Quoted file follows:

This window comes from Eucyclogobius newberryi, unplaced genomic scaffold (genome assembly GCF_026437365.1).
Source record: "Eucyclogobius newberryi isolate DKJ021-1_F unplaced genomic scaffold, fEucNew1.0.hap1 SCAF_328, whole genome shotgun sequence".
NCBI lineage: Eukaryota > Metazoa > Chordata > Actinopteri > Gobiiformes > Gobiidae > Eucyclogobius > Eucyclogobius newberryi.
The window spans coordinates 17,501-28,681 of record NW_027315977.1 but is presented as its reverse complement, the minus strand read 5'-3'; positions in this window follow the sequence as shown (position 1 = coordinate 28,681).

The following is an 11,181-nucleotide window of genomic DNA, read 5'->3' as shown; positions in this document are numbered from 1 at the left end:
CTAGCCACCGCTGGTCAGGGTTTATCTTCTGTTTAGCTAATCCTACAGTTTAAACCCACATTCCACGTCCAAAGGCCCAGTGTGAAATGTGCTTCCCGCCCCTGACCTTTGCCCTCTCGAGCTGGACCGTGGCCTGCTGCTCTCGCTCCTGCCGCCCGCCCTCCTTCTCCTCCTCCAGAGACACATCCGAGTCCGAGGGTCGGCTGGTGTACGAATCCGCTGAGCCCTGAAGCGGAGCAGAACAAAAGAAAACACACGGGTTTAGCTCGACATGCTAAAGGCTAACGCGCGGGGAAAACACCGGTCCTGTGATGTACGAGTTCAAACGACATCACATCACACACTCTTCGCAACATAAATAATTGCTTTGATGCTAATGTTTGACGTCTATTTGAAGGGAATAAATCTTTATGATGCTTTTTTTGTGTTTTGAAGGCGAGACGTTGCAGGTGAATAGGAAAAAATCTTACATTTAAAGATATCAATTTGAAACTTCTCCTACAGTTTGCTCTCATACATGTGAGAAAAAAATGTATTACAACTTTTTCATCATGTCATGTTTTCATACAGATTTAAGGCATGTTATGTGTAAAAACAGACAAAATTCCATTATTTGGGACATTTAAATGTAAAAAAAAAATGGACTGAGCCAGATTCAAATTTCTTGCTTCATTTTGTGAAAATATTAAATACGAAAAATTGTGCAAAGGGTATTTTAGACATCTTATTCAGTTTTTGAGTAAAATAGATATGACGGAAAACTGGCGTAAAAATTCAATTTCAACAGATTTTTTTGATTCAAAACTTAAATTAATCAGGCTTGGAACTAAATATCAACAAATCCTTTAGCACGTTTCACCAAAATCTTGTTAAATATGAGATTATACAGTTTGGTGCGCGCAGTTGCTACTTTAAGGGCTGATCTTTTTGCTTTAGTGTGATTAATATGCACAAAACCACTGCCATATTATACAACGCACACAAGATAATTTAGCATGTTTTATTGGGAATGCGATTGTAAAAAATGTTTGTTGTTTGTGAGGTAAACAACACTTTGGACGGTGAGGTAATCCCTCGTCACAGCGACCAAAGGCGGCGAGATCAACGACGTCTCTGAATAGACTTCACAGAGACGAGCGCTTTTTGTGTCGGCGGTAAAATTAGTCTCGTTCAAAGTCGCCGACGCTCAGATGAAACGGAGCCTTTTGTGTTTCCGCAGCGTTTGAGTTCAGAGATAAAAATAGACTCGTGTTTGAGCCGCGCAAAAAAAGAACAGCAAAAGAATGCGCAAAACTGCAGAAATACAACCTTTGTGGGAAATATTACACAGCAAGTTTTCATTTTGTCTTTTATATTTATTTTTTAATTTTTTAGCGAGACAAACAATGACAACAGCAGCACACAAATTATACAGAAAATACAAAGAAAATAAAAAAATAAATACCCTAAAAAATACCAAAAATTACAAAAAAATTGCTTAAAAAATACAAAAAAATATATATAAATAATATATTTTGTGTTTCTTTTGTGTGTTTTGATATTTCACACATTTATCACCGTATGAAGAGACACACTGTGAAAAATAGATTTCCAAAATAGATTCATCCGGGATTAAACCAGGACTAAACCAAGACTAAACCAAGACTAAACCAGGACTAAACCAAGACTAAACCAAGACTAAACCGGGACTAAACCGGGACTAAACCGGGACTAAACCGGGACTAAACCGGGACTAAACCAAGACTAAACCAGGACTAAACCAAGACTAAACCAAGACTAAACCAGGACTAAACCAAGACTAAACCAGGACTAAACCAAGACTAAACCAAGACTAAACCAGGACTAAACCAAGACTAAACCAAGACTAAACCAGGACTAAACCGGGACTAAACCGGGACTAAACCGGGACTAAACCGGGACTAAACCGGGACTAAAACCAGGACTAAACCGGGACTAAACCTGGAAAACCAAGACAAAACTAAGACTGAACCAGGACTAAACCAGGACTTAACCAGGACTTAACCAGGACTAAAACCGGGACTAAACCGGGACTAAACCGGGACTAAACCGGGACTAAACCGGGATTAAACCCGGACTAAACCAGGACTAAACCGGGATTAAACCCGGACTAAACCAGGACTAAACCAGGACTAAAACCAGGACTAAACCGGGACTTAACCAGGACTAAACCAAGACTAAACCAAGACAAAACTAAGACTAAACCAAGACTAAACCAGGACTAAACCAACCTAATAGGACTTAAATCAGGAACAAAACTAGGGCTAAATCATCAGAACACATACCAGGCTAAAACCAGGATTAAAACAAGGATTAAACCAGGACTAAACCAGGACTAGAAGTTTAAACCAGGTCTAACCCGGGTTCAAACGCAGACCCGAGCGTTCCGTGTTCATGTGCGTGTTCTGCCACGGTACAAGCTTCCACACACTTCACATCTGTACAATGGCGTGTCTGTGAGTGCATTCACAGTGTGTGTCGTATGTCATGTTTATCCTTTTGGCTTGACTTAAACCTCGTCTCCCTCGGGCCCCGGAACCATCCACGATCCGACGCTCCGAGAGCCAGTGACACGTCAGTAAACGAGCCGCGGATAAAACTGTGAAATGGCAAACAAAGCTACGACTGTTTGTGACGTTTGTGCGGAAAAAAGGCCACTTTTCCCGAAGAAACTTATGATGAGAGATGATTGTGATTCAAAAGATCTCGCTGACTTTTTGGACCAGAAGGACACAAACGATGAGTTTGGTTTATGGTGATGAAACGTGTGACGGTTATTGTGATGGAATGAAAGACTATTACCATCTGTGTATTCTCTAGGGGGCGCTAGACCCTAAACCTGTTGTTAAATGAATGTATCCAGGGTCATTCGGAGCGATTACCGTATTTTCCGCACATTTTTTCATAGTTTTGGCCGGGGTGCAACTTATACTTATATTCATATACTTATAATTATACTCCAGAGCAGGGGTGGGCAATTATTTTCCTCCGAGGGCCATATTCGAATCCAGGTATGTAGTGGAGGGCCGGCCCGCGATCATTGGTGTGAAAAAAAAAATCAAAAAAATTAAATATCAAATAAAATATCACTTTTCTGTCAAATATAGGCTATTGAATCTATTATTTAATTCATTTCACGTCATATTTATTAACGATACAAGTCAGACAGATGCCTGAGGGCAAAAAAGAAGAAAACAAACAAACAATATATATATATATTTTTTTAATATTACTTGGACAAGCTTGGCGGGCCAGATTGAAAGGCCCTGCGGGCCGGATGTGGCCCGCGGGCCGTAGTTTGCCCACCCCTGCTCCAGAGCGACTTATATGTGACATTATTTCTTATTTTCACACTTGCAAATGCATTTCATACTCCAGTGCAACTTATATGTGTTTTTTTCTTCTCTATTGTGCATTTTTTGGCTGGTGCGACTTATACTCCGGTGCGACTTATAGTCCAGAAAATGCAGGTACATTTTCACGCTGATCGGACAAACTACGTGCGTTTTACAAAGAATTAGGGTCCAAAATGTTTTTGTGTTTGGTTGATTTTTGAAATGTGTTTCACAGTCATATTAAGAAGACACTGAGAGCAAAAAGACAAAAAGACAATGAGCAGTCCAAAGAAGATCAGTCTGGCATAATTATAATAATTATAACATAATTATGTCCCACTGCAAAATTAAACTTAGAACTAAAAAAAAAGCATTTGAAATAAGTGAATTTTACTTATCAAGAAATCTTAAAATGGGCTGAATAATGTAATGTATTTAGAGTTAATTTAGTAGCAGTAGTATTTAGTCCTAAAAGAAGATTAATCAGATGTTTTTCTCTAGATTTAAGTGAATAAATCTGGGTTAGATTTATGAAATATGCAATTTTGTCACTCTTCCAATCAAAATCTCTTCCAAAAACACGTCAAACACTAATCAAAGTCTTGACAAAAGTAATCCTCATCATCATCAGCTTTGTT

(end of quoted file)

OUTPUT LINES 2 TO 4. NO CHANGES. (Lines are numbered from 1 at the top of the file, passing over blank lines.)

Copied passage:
Source record: "Eucyclogobius newberryi isolate DKJ021-1_F unplaced genomic scaffold, fEucNew1.0.hap1 SCAF_328, whole genome shotgun sequence".
NCBI lineage: Eukaryota > Metazoa > Chordata > Actinopteri > Gobiiformes > Gobiidae > Eucyclogobius > Eucyclogobius newberryi.
The window spans coordinates 17,501-28,681 of record NW_027315977.1 but is presented as its reverse complement, the minus strand read 5'-3'; positions in this window follow the sequence as shown (position 1 = coordinate 28,681).